Qualifying Bodies

Part of Clause 12 – in the House of Commons at 12:00 am on 8th July 1976.

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Photo of Mr Ian Gow Mr Ian Gow , Eastbourne 12:00 am, 8th July 1976

I am grateful to the right hon. Gentleman.

2.0 a.m.

I turn now to consider more widely the effect of Clause 12(2). After a galaxy of counsel, I hesitate, as a member of the more lowly branch of the legal profession, to address the House on this subject. I talk about the solicitors' profession and the responsibilities which will now fall on the Law Society and the Master of the Rolls because that is a pro- fessional body of which I have a little knowledge. Before a person can be admitted as a solicitor of the Supreme Court, he or she must satisfy the Master of the Rolls that he or she is a fit and proper person to act as a solicitor. It may surprise the House to learn that I passed the test.

Will there be a duty laid upon professional bodies, and notably on the Law Society and the Master of the Rolls, actually to make inquiries to see whether there is, in the words of the Bill, evidence tending to show that he, or any of his employees or agents, whether past or present, has practised unlawful discrimination"? Will there be a duty on the Master of the Rolls to make inquiries of employees, past and present, of the person about to to be admitted? What is meant by this requirement to impose on the authority or body a duty to have regard?

Even if I were the most enthusiastic supporter of the principles behind Clause 12, I would find it extremely difficult to justify the wording of subsection (2). It is a very imprecise duty on the Law Society and the Master of the Rolls. The reference to "evidence tending to show" and the duty to seek out that evidence is really legal phaseology for which there is no precedent, apart from the Act that we passed last year. This seems to me to be making a law which it is impossible to follow.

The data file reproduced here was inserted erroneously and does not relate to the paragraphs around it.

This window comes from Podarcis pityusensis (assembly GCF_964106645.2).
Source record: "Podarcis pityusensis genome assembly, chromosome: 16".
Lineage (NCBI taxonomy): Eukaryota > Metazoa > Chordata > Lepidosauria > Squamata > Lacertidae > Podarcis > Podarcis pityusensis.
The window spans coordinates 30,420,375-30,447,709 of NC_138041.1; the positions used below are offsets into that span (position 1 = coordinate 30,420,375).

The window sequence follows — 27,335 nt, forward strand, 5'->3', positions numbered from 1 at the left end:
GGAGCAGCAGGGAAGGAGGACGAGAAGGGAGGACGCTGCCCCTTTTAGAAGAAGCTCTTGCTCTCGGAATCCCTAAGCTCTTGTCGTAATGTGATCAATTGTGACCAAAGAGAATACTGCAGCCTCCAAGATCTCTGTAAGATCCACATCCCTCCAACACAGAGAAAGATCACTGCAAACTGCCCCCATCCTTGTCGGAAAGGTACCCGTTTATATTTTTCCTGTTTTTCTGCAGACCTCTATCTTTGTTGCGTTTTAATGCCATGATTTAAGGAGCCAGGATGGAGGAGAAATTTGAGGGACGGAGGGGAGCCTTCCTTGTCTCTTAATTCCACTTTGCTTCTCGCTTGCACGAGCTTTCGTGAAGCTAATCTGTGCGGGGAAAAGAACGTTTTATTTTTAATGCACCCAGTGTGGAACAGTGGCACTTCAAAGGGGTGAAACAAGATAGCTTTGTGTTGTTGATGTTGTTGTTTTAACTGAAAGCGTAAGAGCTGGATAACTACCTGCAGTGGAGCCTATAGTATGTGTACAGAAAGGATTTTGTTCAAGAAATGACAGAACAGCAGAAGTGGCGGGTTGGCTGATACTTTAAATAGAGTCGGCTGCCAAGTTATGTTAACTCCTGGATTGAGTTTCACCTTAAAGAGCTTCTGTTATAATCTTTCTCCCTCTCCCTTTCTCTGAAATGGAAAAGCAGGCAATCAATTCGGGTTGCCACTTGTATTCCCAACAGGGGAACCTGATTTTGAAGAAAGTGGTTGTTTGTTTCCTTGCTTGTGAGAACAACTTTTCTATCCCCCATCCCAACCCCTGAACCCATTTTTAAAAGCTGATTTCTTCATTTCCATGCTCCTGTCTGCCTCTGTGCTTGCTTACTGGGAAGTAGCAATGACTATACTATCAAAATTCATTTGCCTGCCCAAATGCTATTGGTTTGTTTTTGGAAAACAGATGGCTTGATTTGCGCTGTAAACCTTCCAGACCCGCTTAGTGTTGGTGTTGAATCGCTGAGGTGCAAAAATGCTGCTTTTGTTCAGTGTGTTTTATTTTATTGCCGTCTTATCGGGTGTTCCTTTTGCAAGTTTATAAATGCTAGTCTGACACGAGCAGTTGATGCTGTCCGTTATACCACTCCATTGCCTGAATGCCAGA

The actual wording of subsection (2) is very difficult to interpret. It is immensely difficult even for lawyers. We bring this House into disrepute and we lower the respect in which it is held when we pass legislation which is extremely difficult to interpret or which is, frankly, ludicrous, as the provisions of this subsection are. To impose a duty on bodies or authorities about the conferring of distinction or privilege on those who are otherwise suitable to carry out office is to seek to impose on them a duty which, with the best will in the world, they will find impossible.

To pass legislation of that kind when the laws we are passing do not commend themselves or command universal assent anyway, and to heap this absurdity on the mass of other absurdities, not only does great damage to the cause of race relations but serves to increase the sense of frustration, irritation, and incomprehensibility which our legislation too often causes in the minds of the people we are trying to serve.